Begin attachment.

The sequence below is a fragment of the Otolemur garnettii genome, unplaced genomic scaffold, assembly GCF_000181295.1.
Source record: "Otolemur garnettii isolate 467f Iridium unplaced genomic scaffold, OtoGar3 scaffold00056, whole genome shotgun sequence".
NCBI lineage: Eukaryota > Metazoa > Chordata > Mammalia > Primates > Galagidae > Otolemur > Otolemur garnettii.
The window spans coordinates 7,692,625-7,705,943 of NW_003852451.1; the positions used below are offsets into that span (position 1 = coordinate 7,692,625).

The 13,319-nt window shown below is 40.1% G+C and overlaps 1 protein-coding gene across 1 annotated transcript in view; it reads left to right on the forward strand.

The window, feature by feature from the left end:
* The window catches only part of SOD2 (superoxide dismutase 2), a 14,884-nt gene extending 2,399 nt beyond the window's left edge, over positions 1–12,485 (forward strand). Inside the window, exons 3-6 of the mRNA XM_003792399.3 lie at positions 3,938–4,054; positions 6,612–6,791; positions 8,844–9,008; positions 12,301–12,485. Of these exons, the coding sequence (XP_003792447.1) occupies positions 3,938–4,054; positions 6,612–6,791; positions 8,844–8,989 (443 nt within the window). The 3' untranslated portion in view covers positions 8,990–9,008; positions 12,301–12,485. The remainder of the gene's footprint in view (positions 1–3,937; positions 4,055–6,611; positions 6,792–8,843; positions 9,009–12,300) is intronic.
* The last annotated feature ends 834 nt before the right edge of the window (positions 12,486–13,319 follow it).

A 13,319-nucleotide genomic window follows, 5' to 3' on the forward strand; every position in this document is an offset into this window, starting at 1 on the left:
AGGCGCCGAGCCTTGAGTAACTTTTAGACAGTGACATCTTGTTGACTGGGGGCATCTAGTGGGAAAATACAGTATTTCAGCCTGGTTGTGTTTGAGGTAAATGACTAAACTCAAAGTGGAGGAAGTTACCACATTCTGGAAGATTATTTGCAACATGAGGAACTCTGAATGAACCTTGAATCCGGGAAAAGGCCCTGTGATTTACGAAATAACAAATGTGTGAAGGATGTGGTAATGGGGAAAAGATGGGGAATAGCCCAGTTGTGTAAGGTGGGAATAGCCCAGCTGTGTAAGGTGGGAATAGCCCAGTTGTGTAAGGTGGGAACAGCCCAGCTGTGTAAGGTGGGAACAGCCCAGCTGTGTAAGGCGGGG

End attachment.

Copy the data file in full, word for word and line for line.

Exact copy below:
The sequence below is a fragment of the Otolemur garnettii genome, unplaced genomic scaffold, assembly GCF_000181295.1.
Source record: "Otolemur garnettii isolate 467f Iridium unplaced genomic scaffold, OtoGar3 scaffold00056, whole genome shotgun sequence".
NCBI lineage: Eukaryota > Metazoa > Chordata > Mammalia > Primates > Galagidae > Otolemur > Otolemur garnettii.
The window spans coordinates 7,692,625-7,705,943 of NW_003852451.1; the positions used below are offsets into that span (position 1 = coordinate 7,692,625).

The 13,319-nt window shown below is 40.1% G+C and overlaps 1 protein-coding gene across 1 annotated transcript in view; it reads left to right on the forward strand.

The window, feature by feature from the left end:
* The window catches only part of SOD2 (superoxide dismutase 2), a 14,884-nt gene extending 2,399 nt beyond the window's left edge, over positions 1–12,485 (forward strand). Inside the window, exons 3-6 of the mRNA XM_003792399.3 lie at positions 3,938–4,054; positions 6,612–6,791; positions 8,844–9,008; positions 12,301–12,485. Of these exons, the coding sequence (XP_003792447.1) occupies positions 3,938–4,054; positions 6,612–6,791; positions 8,844–8,989 (443 nt within the window). The 3' untranslated portion in view covers positions 8,990–9,008; positions 12,301–12,485. The remainder of the gene's footprint in view (positions 1–3,937; positions 4,055–6,611; positions 6,792–8,843; positions 9,009–12,300) is intronic.
* The last annotated feature ends 834 nt before the right edge of the window (positions 12,486–13,319 follow it).

A 13,319-nucleotide genomic window follows, 5' to 3' on the forward strand; every position in this document is an offset into this window, starting at 1 on the left:
AGGCGCCGAGCCTTGAGTAACTTTTAGACAGTGACATCTTGTTGACTGGGGGCATCTAGTGGGAAAATACAGTATTTCAGCCTGGTTGTGTTTGAGGTAAATGACTAAACTCAAAGTGGAGGAAGTTACCACATTCTGGAAGATTATTTGCAACATGAGGAACTCTGAATGAACCTTGAATCCGGGAAAAGGCCCTGTGATTTACGAAATAACAAATGTGTGAAGGATGTGGTAATGGGGAAAAGATGGGGAATAGCCCAGTTGTGTAAGGTGGGAATAGCCCAGCTGTGTAAGGTGGGAATAGCCCAGTTGTGTAAGGTGGGAACAGCCCAGCTGTGTAAGGTGGGAACAGCCCAGCTGTGTAAGGCGGGG